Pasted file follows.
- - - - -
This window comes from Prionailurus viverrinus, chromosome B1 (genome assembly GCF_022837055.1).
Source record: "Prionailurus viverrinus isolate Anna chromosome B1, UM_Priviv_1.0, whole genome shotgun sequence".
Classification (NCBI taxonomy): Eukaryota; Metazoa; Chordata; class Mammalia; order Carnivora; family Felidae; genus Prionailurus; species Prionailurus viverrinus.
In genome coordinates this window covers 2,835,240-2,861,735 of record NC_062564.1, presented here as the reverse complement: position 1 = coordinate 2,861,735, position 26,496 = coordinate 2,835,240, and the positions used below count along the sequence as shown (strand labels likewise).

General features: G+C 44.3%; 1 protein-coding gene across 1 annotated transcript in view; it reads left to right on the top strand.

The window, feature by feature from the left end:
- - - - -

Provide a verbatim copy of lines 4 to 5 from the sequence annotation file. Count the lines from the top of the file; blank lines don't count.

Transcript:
In genome coordinates this window covers 2,835,240-2,861,735 of record NC_062564.1, presented here as the reverse complement: position 1 = coordinate 2,861,735, position 26,496 = coordinate 2,835,240, and the positions used below count along the sequence as shown (strand labels likewise).

General features: G+C 44.3%; 1 protein-coding gene across 1 annotated transcript in view; it reads left to right on the top strand.